No good deed goes unpunished. Twelve years after Patrick Kenzie located kidnapped four-year-old Amanda McCready, events conspire to return him to her life. Working for an investigative firm that requires complete discretion when dealing with clients, Kenzie finds that the level of obsequiousness required has put him at odds with his employers. In other words, he allows his disdain for spoiled trust-fund babies who flout the law to show on his face.
But with a wife and baby to support, Patrick is desperate to score full-time employment with benefits. His wife, Angie Gennaro (partner in Gone, Baby, Gone), is nearly finished with her degree, everything they need for financial security just out of reach. A phone call from Amanda’s grandmother sends Patrick - and Angie - back to the site of his most difficult case: Amanda, now a teen, is missing again. With no other jobs in sight, Patrick can’t help but oblige.
The years haven’t changed Helene McCready, other than where she calls home. Moved to a nicer neighborhood, Helene is still enamored of the criminal life, involved with a man whose specialty is identity theft. As Patrick plunges back into this nightmare existence where guns and drugs are everyday fare, Lehane proves once again what a brilliant storyteller he is. The acerbic humor that accompanies Kenzie’s discoveries gives this tale the patina of sophistication, Patrick quickly adapting to the mindset of his prey: petty criminals, a teen wise beyond her years, the usual chaos of drug addiction and the hard-edged brutality of the Russian mob.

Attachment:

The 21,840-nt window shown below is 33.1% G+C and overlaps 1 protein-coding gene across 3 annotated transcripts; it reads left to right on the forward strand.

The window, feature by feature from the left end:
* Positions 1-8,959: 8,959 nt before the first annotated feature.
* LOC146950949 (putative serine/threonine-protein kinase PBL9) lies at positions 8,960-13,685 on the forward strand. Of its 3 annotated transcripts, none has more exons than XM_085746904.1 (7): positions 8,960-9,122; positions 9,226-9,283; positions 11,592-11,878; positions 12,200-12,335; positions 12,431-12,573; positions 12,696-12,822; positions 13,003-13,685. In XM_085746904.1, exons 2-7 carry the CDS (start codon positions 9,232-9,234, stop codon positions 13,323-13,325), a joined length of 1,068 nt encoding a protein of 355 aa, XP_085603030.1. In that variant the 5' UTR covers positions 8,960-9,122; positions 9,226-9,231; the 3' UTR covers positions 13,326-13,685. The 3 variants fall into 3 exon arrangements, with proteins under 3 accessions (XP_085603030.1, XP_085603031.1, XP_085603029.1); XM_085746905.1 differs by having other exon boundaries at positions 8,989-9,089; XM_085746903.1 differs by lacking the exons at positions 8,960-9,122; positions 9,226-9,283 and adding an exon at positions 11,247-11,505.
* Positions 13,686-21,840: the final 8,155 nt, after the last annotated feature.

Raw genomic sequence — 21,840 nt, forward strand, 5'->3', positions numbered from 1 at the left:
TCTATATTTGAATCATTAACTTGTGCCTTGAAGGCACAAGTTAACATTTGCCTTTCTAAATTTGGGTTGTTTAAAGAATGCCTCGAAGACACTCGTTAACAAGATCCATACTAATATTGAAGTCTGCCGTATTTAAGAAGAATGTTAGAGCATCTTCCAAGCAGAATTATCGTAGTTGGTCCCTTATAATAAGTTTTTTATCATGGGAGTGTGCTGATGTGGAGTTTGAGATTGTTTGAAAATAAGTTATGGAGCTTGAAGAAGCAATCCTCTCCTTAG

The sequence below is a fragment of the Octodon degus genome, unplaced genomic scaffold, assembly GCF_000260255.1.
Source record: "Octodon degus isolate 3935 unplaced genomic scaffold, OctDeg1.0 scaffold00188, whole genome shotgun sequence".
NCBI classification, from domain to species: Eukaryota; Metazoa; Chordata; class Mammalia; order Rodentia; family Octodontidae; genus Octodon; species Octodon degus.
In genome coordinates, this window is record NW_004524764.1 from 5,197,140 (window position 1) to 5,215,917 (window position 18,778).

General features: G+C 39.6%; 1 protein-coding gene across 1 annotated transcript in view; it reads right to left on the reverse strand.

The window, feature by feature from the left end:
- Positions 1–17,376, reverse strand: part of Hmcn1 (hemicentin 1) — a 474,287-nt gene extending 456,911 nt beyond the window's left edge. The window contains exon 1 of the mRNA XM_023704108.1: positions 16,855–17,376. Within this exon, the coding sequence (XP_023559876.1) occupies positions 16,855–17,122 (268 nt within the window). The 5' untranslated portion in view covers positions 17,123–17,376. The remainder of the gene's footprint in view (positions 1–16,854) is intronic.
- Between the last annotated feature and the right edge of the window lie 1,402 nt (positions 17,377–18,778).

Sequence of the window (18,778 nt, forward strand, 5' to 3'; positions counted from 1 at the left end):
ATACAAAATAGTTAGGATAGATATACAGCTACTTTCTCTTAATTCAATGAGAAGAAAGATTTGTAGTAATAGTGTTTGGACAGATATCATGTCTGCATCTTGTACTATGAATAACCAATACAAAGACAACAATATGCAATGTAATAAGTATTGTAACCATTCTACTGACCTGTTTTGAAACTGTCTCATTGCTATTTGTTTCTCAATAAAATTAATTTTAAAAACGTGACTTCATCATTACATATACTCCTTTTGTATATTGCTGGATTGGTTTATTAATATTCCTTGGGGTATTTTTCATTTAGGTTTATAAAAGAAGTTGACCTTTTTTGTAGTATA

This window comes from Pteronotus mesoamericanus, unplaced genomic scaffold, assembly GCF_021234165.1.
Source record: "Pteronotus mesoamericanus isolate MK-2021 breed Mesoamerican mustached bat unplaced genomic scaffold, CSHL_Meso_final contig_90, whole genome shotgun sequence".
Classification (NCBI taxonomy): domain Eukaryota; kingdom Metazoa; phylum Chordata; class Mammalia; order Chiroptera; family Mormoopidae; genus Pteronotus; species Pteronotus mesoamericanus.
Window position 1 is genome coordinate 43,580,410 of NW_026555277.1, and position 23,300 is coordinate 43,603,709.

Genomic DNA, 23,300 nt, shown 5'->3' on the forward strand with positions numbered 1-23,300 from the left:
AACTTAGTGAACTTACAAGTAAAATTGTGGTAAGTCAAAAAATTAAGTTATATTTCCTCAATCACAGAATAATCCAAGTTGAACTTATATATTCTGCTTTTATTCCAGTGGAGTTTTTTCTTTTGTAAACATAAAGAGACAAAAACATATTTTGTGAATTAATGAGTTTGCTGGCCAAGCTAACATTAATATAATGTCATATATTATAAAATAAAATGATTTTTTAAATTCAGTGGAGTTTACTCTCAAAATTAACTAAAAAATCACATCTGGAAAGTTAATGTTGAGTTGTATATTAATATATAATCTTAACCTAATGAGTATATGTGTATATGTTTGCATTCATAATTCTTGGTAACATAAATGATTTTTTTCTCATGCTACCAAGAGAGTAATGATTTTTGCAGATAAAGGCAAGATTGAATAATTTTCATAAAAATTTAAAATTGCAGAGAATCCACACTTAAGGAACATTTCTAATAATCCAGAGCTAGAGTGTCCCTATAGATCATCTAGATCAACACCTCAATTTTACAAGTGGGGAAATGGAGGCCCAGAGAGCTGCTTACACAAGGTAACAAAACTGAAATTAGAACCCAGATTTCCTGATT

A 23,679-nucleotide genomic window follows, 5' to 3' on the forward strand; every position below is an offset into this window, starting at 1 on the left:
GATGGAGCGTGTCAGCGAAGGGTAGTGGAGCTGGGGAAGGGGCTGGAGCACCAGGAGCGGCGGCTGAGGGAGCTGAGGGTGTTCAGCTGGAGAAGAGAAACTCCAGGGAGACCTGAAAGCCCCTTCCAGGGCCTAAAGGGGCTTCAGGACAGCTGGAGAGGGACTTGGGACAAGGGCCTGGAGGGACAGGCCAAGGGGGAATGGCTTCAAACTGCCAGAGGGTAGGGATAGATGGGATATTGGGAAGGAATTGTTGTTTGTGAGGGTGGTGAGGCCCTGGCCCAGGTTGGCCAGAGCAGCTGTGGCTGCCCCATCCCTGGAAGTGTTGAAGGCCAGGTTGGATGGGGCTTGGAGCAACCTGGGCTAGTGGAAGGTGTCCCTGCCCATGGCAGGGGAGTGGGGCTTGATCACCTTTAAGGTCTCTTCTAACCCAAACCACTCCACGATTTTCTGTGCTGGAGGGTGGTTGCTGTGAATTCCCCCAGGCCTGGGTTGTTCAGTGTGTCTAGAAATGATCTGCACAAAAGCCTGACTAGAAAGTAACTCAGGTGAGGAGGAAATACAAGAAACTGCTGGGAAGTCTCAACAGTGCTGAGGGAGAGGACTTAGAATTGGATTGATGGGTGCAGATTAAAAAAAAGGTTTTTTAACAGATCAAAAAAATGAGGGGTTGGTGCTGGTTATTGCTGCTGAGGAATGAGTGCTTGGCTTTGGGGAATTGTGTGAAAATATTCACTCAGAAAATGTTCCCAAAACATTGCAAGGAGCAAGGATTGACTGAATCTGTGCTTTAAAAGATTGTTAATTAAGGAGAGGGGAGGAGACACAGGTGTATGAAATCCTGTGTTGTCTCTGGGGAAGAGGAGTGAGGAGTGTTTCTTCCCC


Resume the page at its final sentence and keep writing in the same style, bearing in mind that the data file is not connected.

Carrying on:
Once Patrick has committed to finding Amanda again, nothing will deter him, but the responsibility of wife and child add another layer to his resolve. Amanda eventually challenges him to defend the decision to return her to her unfit mother after her kidnapping: “You did the right thing. But you were still wrong.” Still, there’s no resolution for Patrick’s dilemma, his nature to do the right thing even if it isn’t popular - or the object of his investigation becomes the victim of the very woman who is entrusted with her care.
The cast of characters are shady and unattractive - the detritus of a culture that floats just below the surface on the leftovers of a technologically vulnerable public. There is plenty of violence to go with the indictment of a teen culture with too many apps and, like, a repetitive vocabulary, drug-addled adults who throw children in the line of fire for a profit and the general soullessness of a society at odds with its better self. Lehane is always a wild ride and a joy to read, even when he punches you in the face.